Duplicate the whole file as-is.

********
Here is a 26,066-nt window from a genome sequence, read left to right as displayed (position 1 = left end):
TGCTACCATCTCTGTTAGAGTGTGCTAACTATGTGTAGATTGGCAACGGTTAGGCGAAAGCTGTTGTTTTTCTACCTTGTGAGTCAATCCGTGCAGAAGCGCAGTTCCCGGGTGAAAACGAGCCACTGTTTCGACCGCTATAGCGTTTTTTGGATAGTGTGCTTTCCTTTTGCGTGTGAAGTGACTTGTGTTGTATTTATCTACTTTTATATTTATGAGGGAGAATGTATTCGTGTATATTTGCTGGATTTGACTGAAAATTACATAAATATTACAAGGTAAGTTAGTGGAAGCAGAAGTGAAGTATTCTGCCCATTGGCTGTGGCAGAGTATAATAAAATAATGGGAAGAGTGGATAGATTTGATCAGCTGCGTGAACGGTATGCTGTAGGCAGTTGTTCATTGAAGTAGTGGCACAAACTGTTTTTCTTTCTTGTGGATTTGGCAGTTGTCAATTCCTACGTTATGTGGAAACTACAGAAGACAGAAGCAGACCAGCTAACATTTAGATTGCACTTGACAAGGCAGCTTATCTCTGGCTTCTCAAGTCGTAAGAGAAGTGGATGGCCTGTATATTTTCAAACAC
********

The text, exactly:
Here is a 26,066-nt window from a genome sequence, read left to right as displayed (position 1 = left end):
TGCTACCATCTCTGTTAGAGTGTGCTAACTATGTGTAGATTGGCAACGGTTAGGCGAAAGCTGTTGTTTTTCTACCTTGTGAGTCAATCCGTGCAGAAGCGCAGTTCCCGGGTGAAAACGAGCCACTGTTTCGACCGCTATAGCGTTTTTTGGATAGTGTGCTTTCCTTTTGCGTGTGAAGTGACTTGTGTTGTATTTATCTACTTTTATATTTATGAGGGAGAATGTATTCGTGTATATTTGCTGGATTTGACTGAAAATTACATAAATATTACAAGGTAAGTTAGTGGAAGCAGAAGTGAAGTATTCTGCCCATTGGCTGTGGCAGAGTATAATAAAATAATGGGAAGAGTGGATAGATTTGATCAGCTGCGTGAACGGTATGCTGTAGGCAGTTGTTCATTGAAGTAGTGGCACAAACTGTTTTTCTTTCTTGTGGATTTGGCAGTTGTCAATTCCTACGTTATGTGGAAACTACAGAAGACAGAAGCAGACCAGCTAACATTTAGATTGCACTTGACAAGGCAGCTTATCTCTGGCTTCTCAAGTCGTAAGAGAAGTGGATGGCCTGTATATTTTCAAACAC